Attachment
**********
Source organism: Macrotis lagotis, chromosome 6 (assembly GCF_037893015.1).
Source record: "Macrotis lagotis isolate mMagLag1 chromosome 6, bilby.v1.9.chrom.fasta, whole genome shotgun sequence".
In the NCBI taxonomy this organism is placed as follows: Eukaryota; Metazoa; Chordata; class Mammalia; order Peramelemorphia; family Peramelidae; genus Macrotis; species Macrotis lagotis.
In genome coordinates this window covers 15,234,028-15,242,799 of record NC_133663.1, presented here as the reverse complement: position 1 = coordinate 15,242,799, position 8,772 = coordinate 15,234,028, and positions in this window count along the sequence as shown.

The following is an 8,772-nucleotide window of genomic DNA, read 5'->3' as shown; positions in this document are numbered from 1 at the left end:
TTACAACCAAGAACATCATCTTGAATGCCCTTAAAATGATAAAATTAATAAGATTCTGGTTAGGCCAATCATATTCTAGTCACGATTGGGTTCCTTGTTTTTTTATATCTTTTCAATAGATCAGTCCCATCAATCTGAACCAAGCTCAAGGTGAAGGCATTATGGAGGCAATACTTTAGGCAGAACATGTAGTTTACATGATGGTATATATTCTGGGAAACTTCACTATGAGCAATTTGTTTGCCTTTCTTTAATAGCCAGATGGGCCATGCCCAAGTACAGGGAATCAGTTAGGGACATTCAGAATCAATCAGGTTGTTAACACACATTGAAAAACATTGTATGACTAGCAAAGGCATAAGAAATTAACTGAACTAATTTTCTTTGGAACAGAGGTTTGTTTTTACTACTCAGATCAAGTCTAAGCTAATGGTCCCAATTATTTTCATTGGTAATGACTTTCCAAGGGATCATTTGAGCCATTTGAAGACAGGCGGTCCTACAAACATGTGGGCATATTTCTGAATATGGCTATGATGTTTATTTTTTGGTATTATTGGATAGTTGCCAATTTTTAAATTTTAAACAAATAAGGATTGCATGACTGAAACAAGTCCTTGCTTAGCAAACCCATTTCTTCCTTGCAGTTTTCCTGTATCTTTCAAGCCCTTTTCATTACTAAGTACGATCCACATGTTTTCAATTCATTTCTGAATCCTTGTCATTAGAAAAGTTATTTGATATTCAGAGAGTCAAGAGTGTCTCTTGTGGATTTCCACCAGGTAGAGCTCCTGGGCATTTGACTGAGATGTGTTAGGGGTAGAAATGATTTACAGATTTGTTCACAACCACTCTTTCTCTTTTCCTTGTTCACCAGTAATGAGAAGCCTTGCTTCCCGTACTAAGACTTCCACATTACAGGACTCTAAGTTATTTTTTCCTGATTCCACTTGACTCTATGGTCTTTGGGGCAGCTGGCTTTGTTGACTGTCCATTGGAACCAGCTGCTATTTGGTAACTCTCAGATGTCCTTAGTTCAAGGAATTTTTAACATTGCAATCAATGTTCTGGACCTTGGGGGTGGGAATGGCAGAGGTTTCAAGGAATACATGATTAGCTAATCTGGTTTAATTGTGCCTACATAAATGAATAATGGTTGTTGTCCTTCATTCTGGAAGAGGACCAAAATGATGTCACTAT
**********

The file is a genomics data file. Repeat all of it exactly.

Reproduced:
Source organism: Macrotis lagotis, chromosome 6 (assembly GCF_037893015.1).
Source record: "Macrotis lagotis isolate mMagLag1 chromosome 6, bilby.v1.9.chrom.fasta, whole genome shotgun sequence".
In the NCBI taxonomy this organism is placed as follows: Eukaryota; Metazoa; Chordata; class Mammalia; order Peramelemorphia; family Peramelidae; genus Macrotis; species Macrotis lagotis.
In genome coordinates this window covers 15,234,028-15,242,799 of record NC_133663.1, presented here as the reverse complement: position 1 = coordinate 15,242,799, position 8,772 = coordinate 15,234,028, and positions in this window count along the sequence as shown.

The following is an 8,772-nucleotide window of genomic DNA, read 5'->3' as shown; positions in this document are numbered from 1 at the left end:
TTACAACCAAGAACATCATCTTGAATGCCCTTAAAATGATAAAATTAATAAGATTCTGGTTAGGCCAATCATATTCTAGTCACGATTGGGTTCCTTGTTTTTTTATATCTTTTCAATAGATCAGTCCCATCAATCTGAACCAAGCTCAAGGTGAAGGCATTATGGAGGCAATACTTTAGGCAGAACATGTAGTTTACATGATGGTATATATTCTGGGAAACTTCACTATGAGCAATTTGTTTGCCTTTCTTTAATAGCCAGATGGGCCATGCCCAAGTACAGGGAATCAGTTAGGGACATTCAGAATCAATCAGGTTGTTAACACACATTGAAAAACATTGTATGACTAGCAAAGGCATAAGAAATTAACTGAACTAATTTTCTTTGGAACAGAGGTTTGTTTTTACTACTCAGATCAAGTCTAAGCTAATGGTCCCAATTATTTTCATTGGTAATGACTTTCCAAGGGATCATTTGAGCCATTTGAAGACAGGCGGTCCTACAAACATGTGGGCATATTTCTGAATATGGCTATGATGTTTATTTTTTGGTATTATTGGATAGTTGCCAATTTTTAAATTTTAAACAAATAAGGATTGCATGACTGAAACAAGTCCTTGCTTAGCAAACCCATTTCTTCCTTGCAGTTTTCCTGTATCTTTCAAGCCCTTTTCATTACTAAGTACGATCCACATGTTTTCAATTCATTTCTGAATCCTTGTCATTAGAAAAGTTATTTGATATTCAGAGAGTCAAGAGTGTCTCTTGTGGATTTCCACCAGGTAGAGCTCCTGGGCATTTGACTGAGATGTGTTAGGGGTAGAAATGATTTACAGATTTGTTCACAACCACTCTTTCTCTTTTCCTTGTTCACCAGTAATGAGAAGCCTTGCTTCCCGTACTAAGACTTCCACATTACAGGACTCTAAGTTATTTTTTCCTGATTCCACTTGACTCTATGGTCTTTGGGGCAGCTGGCTTTGTTGACTGTCCATTGGAACCAGCTGCTATTTGGTAACTCTCAGATGTCCTTAGTTCAAGGAATTTTTAACATTGCAATCAATGTTCTGGACCTTGGGGGTGGGAATGGCAGAGGTTTCAAGGAATACATGATTAGCTAATCTGGTTTAATTGTGCCTACATAAATGAATAATGGTTGTTGTCCTTCATTCTGGAAGAGGACCAAAATGATGTCACTAT